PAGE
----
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Camellia, Hybrid Camellia
Camellia 'Winter's Snowman'

Family: Theaceae (tee-AY-see-ee) (Info)
Genus: Camellia (kuh-MEE-lee-a) (Info)
Cultivar: Winter's Snowman
» View all varieties of Camellias

Category:

Shrubs

Height:

4-6 ft. (1.2-1.8 m)

Spacing:

4-6 ft. (1.2-1.8 m)

Hardiness:

USDA Zone 6a: to -23.3 C (-10 F)

USDA Zone 6b: to -20.5 C (-5 F)

USDA Zone 7a: to -17.7 C (0 F)

USDA Zone 7b: to -14.9 C (5 F)

USDA Zone 8a: to -12.2 C (10 F)

USDA Zone 8b: to -9.4 C (15 F)

USDA Zone 9a: to -6.6 C (20 F)

USDA Zone 9b: to -3.8 C (25 F)

USDA Zone 10a: to -1.1 C (30 F)

Sun Exposure:

Light Shade

Bloom Color:

White/Near White

Bloom Time:

Late Winter/Early Spring

Late Fall/Early Winter

Mid Winter

Foliage:

Evergreen

Leathery-Textured

Other details:

Average Water Needs; Water regularly; do not overwater

Provides winter interest

Soil pH requirements:

5.1 to 5.5 (strongly acidic)

5.6 to 6.0 (acidic)

6.1 to 6.5 (mildly acidic)

Patent Information:

Unknown - Tell us

Propagation Methods:

From semi-hardwood cuttings

Seed Collecting:

Unknown - Tell us

Regional

This plant has been said to grow in the following regions:

Gainesville, Florida

Cambridge, Massachusetts

Charlotte, North Carolina

Media, Pennsylvania

Norristown, Pennsylvania

Portsmouth, Virginia

Warrenton, Virginia

show all

Gardeners' Notes:

5
positives
1
neutral
0
negatives
RatingContent
Positive

On Dec 5, 2014, gergardener from Springfield, PA wrote:

Growing beautifully in Media, PA - Zone 6; part sun border; reliable, prolific, sporadic bloomer in Nov-Dec.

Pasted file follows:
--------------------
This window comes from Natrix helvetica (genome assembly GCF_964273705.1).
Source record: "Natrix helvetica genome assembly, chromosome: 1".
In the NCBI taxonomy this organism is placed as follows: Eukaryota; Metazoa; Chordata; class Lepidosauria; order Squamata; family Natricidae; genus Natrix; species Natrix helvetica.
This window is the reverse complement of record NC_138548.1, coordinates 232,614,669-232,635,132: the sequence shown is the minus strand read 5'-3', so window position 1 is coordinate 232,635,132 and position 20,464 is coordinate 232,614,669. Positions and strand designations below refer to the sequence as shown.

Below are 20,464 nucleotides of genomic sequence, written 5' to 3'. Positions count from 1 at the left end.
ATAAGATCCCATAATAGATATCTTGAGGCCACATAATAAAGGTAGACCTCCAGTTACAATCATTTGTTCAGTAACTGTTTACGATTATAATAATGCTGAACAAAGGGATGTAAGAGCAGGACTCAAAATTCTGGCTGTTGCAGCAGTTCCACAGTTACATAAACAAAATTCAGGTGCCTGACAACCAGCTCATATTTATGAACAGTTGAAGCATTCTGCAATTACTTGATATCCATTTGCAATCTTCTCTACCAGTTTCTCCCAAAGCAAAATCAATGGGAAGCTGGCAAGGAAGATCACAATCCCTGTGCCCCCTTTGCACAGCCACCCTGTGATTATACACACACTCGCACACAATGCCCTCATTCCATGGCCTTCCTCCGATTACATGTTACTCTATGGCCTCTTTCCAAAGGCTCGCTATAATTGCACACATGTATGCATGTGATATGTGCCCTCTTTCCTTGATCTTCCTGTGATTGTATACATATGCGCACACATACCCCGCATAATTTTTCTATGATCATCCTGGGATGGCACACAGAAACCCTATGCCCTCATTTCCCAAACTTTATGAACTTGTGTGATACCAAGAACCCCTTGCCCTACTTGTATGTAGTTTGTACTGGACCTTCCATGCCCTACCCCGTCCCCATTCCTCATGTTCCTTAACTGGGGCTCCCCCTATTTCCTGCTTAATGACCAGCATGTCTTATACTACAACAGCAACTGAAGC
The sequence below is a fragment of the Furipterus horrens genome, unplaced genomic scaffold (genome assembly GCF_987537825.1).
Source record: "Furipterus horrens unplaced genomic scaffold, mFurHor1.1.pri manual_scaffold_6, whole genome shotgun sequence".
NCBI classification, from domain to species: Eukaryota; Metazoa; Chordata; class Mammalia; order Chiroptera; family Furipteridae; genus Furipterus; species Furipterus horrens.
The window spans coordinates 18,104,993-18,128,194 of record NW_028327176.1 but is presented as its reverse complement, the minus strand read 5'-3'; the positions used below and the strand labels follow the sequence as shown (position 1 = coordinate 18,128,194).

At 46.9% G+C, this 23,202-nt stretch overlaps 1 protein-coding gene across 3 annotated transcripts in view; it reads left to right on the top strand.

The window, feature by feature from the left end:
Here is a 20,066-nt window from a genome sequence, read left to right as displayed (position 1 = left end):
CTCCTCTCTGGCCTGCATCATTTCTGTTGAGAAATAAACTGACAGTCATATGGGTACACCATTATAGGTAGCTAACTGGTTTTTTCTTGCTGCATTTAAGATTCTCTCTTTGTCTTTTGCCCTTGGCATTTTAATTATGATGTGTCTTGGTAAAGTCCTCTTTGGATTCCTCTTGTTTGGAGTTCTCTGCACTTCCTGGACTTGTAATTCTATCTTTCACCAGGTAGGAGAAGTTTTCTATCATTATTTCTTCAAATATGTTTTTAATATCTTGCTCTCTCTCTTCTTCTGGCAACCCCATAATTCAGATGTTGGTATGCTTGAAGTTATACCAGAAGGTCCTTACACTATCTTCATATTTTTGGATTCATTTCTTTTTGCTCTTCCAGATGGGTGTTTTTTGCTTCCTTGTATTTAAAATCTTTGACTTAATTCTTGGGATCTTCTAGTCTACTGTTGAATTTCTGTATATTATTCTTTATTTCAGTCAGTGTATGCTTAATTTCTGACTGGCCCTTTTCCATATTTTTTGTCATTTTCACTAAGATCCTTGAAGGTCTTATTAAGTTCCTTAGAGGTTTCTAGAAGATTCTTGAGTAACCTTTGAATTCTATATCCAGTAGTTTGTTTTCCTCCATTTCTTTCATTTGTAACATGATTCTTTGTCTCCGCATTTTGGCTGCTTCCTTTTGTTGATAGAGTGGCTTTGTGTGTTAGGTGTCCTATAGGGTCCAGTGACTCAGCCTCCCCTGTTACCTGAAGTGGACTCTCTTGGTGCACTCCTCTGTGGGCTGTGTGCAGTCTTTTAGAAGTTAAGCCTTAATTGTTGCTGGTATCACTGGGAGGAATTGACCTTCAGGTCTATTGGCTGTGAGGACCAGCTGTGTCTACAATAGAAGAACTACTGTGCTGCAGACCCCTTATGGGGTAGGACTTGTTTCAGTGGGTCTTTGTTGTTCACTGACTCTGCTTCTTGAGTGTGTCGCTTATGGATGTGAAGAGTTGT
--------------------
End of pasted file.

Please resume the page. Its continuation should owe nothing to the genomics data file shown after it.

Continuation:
Positive

On Nov 3, 2012, Jay11 from Cambridge, MA wrote:

This is one of the relatively few camellias rated for zone 6. I planted it 6 years ago in my partly shady city garden. It has bloomed for the past 3 years increasing blooms each year. It has a tall narrow profile, an asset in a small garden. Camellia blooming for Thanksgiving in New England, such a joy.

Positive

On Jun 23, 2012, Gracye from Warrenton, VA wrote:

No experience with Camellias, but Dad's was pretty bad. He could grow anything except the fragile Camellias of my youth. These years later, I came back to Virginia, and found this hardy type! Bought a scraggly, end-of-the-growth season one, and planted it. It grew, and grew. I would say that the blooms were too many, as many turned brown. But many survived! Nothing else was blooming and it was a breath of fresh air.
This Spring, after having a full year of living in its new home, it has become about 5' tall, bushy, sturdy, glossy, finely-toothed traditional leaves, very dark. It receives the occasional fertilizer and Epsom Salts, and needs no bug control. It gets morning sun and evening shade. Try it!

Positive

On Nov 19, 2011, RosemaryK from Lexington, MA (Zone 6a) wrote:

This is one of three cultivars that Ackerman recommends to create a camellia archway. Also good in standard form. Desirable cultivars have a columnar upright form preferably with a strong central leader. For a passageway about 3' open area, the plants need to be about 5' apart, trained to a single trunk, with side branches facing the walk and trimmed to within about 12 " of the trunk. When the height exceeds 6.5 ' then the sidebranches can be encouraged to intertwine above the walkway. The other two suggestions are "Winter's Dream' and 'Winter's Joy'.

Positive

On Jun 21, 2008, stormyla from Norristown, PA (Zone 6b) wrote:

This plant is a very dependable heavy bloomer. It blooms from November into early January. It requires little care. I have it planted against a wall in full shade.

Neutral

On Mar 17, 2007, berrygirl from Braselton, GA (Zone 7b) wrote:

Starts blooming early to mid-fall. Hardy new hybrid has pink budded white anemone-form flowers. New spring and summer growth is burgundy.


One in the series of Ice Angels: A full hardiness zone more cold-tolerant than others, these camellias were bred for extended flowering as well. Zones 6-10.